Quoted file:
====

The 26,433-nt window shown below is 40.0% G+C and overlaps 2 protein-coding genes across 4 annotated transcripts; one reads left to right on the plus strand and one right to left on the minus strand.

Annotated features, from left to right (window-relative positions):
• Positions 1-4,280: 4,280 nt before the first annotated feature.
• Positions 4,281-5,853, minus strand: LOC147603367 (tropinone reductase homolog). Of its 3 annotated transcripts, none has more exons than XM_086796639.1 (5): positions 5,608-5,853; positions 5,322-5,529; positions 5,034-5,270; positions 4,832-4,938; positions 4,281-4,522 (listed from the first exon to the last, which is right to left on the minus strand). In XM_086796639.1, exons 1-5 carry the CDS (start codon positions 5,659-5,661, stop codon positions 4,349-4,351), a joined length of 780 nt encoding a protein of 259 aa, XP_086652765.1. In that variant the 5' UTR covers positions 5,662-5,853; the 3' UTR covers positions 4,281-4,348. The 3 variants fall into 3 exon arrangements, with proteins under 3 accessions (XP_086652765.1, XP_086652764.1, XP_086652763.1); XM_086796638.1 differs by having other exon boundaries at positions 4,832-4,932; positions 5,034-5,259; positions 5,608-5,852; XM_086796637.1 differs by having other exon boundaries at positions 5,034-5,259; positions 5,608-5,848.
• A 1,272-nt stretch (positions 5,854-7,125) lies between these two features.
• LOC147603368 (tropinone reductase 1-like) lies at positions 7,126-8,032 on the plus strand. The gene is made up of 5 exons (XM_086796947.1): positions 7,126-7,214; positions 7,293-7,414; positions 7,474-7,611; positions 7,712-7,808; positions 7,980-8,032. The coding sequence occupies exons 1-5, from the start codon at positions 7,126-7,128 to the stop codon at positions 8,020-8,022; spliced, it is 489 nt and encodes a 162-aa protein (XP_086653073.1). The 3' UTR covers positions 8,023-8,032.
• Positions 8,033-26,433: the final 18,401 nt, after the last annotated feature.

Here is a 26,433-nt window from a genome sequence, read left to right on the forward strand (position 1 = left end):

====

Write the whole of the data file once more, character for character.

The 26,433-nt window shown below is 40.0% G+C and overlaps 2 protein-coding genes across 4 annotated transcripts; one reads left to right on the plus strand and one right to left on the minus strand.

Annotated features, from left to right (window-relative positions):
• Positions 1-4,280: 4,280 nt before the first annotated feature.
• Positions 4,281-5,853, minus strand: LOC147603367 (tropinone reductase homolog). Of its 3 annotated transcripts, none has more exons than XM_086796639.1 (5): positions 5,608-5,853; positions 5,322-5,529; positions 5,034-5,270; positions 4,832-4,938; positions 4,281-4,522 (listed from the first exon to the last, which is right to left on the minus strand). In XM_086796639.1, exons 1-5 carry the CDS (start codon positions 5,659-5,661, stop codon positions 4,349-4,351), a joined length of 780 nt encoding a protein of 259 aa, XP_086652765.1. In that variant the 5' UTR covers positions 5,662-5,853; the 3' UTR covers positions 4,281-4,348. The 3 variants fall into 3 exon arrangements, with proteins under 3 accessions (XP_086652765.1, XP_086652764.1, XP_086652763.1); XM_086796638.1 differs by having other exon boundaries at positions 4,832-4,932; positions 5,034-5,259; positions 5,608-5,852; XM_086796637.1 differs by having other exon boundaries at positions 5,034-5,259; positions 5,608-5,848.
• A 1,272-nt stretch (positions 5,854-7,125) lies between these two features.
• LOC147603368 (tropinone reductase 1-like) lies at positions 7,126-8,032 on the plus strand. The gene is made up of 5 exons (XM_086796947.1): positions 7,126-7,214; positions 7,293-7,414; positions 7,474-7,611; positions 7,712-7,808; positions 7,980-8,032. The coding sequence occupies exons 1-5, from the start codon at positions 7,126-7,128 to the stop codon at positions 8,020-8,022; spliced, it is 489 nt and encodes a 162-aa protein (XP_086653073.1). The 3' UTR covers positions 8,023-8,032.
• Positions 8,033-26,433: the final 18,401 nt, after the last annotated feature.

Here is a 26,433-nt window from a genome sequence, read left to right on the forward strand (position 1 = left end):